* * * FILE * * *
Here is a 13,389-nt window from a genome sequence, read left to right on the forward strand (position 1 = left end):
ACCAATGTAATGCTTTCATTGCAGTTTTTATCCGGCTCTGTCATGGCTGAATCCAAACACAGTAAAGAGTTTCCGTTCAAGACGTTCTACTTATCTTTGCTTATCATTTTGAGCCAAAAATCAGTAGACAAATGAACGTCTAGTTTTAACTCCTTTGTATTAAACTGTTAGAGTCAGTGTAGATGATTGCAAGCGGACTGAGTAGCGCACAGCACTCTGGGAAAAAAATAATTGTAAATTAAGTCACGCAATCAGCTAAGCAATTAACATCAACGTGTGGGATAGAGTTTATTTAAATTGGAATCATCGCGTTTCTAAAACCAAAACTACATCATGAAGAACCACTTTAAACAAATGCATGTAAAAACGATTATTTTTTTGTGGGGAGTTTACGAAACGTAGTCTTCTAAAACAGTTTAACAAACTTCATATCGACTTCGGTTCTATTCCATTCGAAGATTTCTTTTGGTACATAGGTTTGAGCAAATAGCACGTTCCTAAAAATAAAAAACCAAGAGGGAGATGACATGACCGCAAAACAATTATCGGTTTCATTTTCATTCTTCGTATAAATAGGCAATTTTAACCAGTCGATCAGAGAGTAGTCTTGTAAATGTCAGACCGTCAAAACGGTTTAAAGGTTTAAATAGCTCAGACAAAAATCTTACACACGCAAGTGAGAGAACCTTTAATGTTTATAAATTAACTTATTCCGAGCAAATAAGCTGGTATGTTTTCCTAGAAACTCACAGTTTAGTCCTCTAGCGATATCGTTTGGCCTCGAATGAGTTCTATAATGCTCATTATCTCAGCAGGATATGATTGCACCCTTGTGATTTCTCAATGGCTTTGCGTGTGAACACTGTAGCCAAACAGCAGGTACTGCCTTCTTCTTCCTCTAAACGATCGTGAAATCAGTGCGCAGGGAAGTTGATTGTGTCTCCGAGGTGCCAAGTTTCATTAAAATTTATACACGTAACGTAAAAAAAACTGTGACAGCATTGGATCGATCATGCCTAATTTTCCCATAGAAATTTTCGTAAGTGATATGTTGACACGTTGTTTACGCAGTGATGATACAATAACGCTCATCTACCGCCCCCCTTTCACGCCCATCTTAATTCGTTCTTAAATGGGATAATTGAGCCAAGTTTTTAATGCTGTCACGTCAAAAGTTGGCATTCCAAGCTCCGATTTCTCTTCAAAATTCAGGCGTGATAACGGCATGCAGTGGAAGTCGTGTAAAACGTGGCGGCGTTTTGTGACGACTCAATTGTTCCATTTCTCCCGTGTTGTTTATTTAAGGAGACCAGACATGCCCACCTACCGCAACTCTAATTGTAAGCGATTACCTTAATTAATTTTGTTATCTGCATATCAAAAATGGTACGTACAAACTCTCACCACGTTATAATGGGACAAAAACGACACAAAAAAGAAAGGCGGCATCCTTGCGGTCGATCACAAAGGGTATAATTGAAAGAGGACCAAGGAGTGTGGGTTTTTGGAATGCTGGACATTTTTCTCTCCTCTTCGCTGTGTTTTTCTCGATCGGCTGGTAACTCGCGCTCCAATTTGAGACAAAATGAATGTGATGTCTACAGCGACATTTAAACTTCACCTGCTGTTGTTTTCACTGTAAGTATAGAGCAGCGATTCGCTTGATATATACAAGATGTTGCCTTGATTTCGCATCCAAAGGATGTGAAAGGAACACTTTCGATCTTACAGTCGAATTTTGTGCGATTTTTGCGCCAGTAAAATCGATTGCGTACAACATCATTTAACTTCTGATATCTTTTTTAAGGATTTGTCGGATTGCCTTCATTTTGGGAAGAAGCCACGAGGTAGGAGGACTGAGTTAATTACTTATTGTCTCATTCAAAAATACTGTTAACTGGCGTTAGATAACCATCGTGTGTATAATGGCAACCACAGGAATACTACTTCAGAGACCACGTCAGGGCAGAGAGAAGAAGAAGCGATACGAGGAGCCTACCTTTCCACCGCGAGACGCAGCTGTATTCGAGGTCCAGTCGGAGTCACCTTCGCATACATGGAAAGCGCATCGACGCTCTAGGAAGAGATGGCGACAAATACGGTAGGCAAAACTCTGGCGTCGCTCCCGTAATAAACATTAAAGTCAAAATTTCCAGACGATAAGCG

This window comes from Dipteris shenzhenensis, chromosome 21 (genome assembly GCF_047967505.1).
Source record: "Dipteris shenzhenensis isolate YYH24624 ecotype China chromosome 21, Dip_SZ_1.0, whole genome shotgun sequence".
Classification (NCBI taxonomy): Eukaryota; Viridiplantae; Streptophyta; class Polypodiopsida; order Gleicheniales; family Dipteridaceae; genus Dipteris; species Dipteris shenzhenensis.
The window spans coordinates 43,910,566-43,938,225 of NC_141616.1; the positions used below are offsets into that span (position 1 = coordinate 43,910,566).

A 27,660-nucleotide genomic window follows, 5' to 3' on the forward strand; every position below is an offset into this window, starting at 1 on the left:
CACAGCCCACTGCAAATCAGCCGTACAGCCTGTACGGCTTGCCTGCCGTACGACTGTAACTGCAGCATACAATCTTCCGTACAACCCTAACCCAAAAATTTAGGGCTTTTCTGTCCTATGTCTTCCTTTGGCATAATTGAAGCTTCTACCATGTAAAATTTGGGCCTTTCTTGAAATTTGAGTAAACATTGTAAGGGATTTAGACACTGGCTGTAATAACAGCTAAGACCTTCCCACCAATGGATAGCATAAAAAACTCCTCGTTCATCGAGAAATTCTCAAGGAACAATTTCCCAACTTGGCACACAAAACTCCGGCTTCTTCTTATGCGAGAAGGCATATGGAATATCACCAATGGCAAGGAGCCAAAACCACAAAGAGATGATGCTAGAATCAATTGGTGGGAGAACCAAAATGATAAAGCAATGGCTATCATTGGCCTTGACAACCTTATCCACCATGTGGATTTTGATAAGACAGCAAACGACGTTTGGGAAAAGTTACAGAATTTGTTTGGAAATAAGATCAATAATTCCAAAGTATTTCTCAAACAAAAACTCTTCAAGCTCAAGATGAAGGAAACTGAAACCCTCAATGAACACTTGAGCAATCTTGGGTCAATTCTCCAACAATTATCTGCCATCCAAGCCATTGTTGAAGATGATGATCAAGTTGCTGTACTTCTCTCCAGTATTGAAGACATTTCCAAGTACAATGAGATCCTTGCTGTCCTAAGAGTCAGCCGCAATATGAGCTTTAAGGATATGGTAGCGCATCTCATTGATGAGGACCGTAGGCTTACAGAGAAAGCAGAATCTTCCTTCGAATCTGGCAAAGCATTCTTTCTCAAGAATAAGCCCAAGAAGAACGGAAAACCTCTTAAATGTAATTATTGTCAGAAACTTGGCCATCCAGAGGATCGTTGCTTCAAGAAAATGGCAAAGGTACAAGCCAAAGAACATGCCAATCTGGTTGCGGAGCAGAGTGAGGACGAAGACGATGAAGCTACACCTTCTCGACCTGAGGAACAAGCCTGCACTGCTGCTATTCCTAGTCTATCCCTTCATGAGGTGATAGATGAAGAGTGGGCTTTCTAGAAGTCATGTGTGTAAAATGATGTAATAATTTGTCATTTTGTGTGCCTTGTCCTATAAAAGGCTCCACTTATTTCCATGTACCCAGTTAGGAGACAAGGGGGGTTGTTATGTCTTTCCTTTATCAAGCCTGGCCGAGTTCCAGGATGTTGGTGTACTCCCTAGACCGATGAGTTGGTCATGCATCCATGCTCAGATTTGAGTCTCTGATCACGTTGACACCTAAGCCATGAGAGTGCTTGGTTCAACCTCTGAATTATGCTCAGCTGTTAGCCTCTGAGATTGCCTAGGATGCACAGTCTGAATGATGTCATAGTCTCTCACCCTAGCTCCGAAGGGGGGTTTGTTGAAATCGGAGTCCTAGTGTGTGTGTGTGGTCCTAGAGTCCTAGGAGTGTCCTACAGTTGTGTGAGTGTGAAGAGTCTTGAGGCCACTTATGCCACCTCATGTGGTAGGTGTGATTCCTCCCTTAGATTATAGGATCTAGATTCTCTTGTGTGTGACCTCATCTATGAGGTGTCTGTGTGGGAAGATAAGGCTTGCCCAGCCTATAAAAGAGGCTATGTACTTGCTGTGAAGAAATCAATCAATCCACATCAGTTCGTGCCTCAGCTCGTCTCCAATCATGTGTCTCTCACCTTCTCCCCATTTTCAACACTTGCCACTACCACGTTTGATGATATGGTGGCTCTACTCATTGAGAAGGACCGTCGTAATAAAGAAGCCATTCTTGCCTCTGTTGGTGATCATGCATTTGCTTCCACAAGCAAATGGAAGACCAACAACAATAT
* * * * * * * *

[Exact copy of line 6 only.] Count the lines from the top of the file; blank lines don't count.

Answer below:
The window spans coordinates 43,910,566-43,938,225 of NC_141616.1; the positions used below are offsets into that span (position 1 = coordinate 43,910,566).